Awareness, surveillance key to early detection, better prognosis in fight against anal cancer

David Aboulafia, MD, Virginia Mason Medical Center
August 9, 2016
Anal cancer is a subject most people would rather not discuss, because of its anatomical location, along with an unfortunate stigma attached to the malignancy. Although tragic, actress Farrah Fawcett’s openness about her diagnosis in 2006 helped create much-needed public awareness about the malady during her 11-year battle with the disease which she lost in 2015 at the age of 62. Closer to home, a 51-year-old White Center resident named Ed was impressed with Fawcett’s openness and advocacy. He now feels very fortunate that he listened to his physician and decided to have an anal Pap smear

Beliefs About Anal Cancer among HIV-Infected Women: Barriers and Motivators to Participation in Research

Tracy A. Battaglia, MD, MPH, Christine M. Gunn, PhD, Molly E. McCoy, MPH, Helen H. Mu, MPH, Amy S. Baranoski, MD, MSc, Elizabeth Y. Chiao, MD, MPH, Lisa A. Kachnic, MD, Elizabeth A. Stier, MD in Women's Health Issues
December 15, 2015
Women's Health Issues Vol. 25(6): 720-26. Abstract Background Infection with the human immunodeficiency virus (HIV) remains associated with a greater risk of anal cancer, despite widespread use of combination antiretroviral therapy. Evidence concerning the acceptability of anal cancer screening gives little attention to women. Because HIV-infected women have a high prevalence of depression and history of sexual trauma, understanding acceptability among this group is critical. Purpose We sought to assess barriers and motivators to participation in anal cancer screening research among a racial/

First HIV, then cancer.

Mary Engel, Fred Hutch News Service.
October 5, 2015
As people with HIV live longer, they are developing cancers at higher rates than the general population. Read Article

Prevalence of anal human papillomavirus infection and anal HPV-related disorders in women: a systematic review

Elizabeth A. Stier, MD; Meagan C. Sebring, BBA, BA; Audrey E. Mendez, PhD, MS; Fatimata S. Ba, MPH; Debra D. Trimble, PhD, RN; Elizabeth Y. Chiao, MD, MPH
September 29, 2015
AJOG Sept. 2015 Abstract: The aim of this study was to systematically review the findings of publications addressing the epidemiology of anal human papillomavirus (HPV) infection, anal intraepithelial neoplasia, and anal cancer in women. We conducted a systematic review among publications published from Jan. 1, 1997, to Sept. 30, 2013, to limit to publications from the combined antiretroviral therapy era. Three searches were performed of the National Library of Medicine PubMed database using the following search terms: women and anal HPV, women anal intraepithelial neoplasia, and women and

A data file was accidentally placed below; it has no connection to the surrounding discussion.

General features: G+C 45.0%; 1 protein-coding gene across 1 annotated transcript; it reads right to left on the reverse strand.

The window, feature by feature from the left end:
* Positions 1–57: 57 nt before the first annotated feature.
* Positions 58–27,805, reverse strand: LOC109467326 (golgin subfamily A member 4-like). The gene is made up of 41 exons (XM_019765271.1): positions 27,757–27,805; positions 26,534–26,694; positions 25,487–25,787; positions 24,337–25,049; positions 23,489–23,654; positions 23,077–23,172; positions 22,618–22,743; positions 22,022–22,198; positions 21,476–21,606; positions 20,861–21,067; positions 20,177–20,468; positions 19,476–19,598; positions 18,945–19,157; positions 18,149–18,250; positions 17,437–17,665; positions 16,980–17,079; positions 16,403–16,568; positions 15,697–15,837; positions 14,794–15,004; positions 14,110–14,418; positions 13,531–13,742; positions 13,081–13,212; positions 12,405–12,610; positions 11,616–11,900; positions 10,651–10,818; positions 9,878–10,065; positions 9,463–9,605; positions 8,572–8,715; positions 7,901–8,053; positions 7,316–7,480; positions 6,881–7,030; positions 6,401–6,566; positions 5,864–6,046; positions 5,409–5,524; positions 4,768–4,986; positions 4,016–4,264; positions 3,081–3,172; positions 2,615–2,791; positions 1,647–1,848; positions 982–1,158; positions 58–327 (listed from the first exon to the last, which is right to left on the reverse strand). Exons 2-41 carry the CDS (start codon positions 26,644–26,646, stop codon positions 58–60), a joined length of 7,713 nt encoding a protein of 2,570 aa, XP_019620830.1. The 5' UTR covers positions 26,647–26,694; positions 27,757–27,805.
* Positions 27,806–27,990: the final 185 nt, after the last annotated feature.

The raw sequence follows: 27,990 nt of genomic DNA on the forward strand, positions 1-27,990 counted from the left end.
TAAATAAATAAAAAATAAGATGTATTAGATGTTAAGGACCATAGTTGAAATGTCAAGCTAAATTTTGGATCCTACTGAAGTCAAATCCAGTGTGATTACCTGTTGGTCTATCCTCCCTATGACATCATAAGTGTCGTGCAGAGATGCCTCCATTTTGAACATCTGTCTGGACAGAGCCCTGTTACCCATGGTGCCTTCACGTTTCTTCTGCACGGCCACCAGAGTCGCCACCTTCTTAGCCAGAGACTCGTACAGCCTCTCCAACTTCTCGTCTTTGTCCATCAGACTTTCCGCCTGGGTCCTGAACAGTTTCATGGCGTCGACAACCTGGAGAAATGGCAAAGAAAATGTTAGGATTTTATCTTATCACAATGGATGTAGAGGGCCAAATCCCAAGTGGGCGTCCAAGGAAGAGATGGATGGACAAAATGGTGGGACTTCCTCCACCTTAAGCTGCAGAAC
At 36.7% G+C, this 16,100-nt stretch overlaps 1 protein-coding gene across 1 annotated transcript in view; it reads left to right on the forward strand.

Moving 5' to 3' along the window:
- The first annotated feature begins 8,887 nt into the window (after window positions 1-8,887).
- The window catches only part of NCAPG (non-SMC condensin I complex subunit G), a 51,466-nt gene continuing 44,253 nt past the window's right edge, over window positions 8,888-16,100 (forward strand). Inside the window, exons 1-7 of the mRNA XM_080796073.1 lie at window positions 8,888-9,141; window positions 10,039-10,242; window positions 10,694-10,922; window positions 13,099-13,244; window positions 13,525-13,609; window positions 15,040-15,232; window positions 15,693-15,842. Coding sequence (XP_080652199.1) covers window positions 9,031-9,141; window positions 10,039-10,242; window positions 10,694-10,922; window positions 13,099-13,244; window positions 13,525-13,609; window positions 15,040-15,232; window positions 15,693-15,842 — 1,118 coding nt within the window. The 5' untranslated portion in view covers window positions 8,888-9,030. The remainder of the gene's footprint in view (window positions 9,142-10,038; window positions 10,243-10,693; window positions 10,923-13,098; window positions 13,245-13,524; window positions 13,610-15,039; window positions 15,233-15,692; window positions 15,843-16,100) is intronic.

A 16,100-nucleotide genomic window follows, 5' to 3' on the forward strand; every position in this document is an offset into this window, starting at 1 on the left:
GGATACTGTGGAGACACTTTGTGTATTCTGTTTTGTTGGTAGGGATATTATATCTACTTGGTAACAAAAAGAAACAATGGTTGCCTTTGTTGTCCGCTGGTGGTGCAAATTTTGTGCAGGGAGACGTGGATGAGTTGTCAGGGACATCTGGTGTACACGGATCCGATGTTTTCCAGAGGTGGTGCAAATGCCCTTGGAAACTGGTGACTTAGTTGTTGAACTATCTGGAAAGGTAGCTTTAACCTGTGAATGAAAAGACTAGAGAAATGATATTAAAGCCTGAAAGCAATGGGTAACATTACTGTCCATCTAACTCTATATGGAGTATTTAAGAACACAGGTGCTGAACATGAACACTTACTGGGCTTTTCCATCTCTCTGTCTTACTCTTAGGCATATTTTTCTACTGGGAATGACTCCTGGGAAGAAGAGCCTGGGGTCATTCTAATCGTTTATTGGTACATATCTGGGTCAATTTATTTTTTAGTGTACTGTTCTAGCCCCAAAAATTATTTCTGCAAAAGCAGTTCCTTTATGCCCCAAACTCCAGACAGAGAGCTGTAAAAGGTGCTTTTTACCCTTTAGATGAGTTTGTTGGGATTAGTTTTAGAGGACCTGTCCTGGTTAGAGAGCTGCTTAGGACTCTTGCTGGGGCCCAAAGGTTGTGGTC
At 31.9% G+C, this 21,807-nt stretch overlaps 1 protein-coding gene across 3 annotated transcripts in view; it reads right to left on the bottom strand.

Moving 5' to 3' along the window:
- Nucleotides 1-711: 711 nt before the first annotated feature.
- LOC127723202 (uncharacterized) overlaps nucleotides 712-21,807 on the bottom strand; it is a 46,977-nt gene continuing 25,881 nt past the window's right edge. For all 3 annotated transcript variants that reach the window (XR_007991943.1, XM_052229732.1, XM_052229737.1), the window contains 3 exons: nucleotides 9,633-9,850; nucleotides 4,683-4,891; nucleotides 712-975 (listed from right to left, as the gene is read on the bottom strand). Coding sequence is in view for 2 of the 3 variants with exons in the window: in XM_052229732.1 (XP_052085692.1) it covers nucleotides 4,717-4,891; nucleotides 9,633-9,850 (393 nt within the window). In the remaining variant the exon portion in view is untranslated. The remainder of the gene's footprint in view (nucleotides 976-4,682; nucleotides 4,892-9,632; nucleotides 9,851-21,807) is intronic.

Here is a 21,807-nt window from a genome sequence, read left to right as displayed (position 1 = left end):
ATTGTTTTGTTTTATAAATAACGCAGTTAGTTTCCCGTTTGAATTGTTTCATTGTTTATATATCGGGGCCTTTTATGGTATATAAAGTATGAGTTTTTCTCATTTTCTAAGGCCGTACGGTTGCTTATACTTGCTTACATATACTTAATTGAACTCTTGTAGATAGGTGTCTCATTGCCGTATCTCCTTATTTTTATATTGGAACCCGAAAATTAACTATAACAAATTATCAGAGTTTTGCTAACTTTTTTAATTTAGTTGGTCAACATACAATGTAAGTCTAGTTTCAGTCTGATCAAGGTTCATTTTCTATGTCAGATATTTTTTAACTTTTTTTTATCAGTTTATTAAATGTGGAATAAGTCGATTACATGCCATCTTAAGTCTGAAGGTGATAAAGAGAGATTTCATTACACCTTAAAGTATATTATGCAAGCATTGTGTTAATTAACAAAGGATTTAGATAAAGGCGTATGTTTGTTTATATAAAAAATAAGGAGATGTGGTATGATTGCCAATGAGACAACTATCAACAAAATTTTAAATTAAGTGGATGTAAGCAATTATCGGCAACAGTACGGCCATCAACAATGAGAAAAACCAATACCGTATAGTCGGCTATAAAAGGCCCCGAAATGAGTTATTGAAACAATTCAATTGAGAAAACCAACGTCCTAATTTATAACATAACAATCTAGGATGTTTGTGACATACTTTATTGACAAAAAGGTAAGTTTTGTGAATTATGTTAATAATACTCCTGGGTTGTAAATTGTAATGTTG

'Putting Your Bottom at the Top of Your List' -- The Pap Smear That's Not Just for Women

Erin N. Marcus, MD, HuffPost
April 27, 2015
About 17 years ago, Jeff Taylor, an AIDS advocate, became worried he might have anal cancer. Through his work, Taylor knew that anal cancer rates had risen steeply among people with HIV. He was having discomfort, and he knew that there was a simple screening test: a swab that is processed just like a routine pap smear. His doctor knew about the test, but at that time there was little agreement on how to diagnose and treat anal cancer, which is rare in the general population. "He said, 'even if I sent it in, the lab wouldn't process it,'" because the pap smear specimen wasn't from a female

Anchor's Away!

Gary Bucher, M.D., FAACP
April 1, 2015
The Anal Cancer/HSIL Outcomes Research Study IT’S INDISPUTABLE THAT HAVING A CELEBRITY SPOKESPERSON benefits any cause. Scott Hamilton defeated testicular cancer, Kathy Bates overcame ovarian cancer and is now fighting breast cancer, and two of the original Charlie’s Angels, Kate Jackson and Jaclyn Smith, are breast cancer survivors. But it was the third angel, Farrah Fawcett, who didn’t survive her cancer, dying at the age of 62 in 2009 of anal cancer. Fawcett became the one who took this particular cancer from being “unmentionable” to finally grabbing the attention of the public. Now, it

Risk of anal cancer looms for those with HIV

Tim Nelson, Advocate Health Care eNews
March 24, 2015
Bob says the first indication something was wrong was the blood he found when he used the restroom more than four years ago. “I thought about going to the doctor, but bleeding stopped,” he says. But then, a year later, it began again. This time, it didn’t go away. “It got worse. It was constant. There was blood on my sheets, on my clothes,” Bob says. “I went to the doctor, had a colonoscopy. It turns out there was a cancerous growth in biopsy. It was anal cancer.” Read On

Anchor study seeks answers to link between HIV, HPV

Lauren E. Childers, Windy City Times
March 18, 2015
The Anchor Study's main goal is to determine if these screenings decrease the incidence of anal cancer. "In the Midwest, we're trying to get the word out because a lot of people aren't screening for this because patients don't want to get a rectal exam and doctors really don't want to do the rectal exam either," Bucher said. "But that's how you will find things." Read On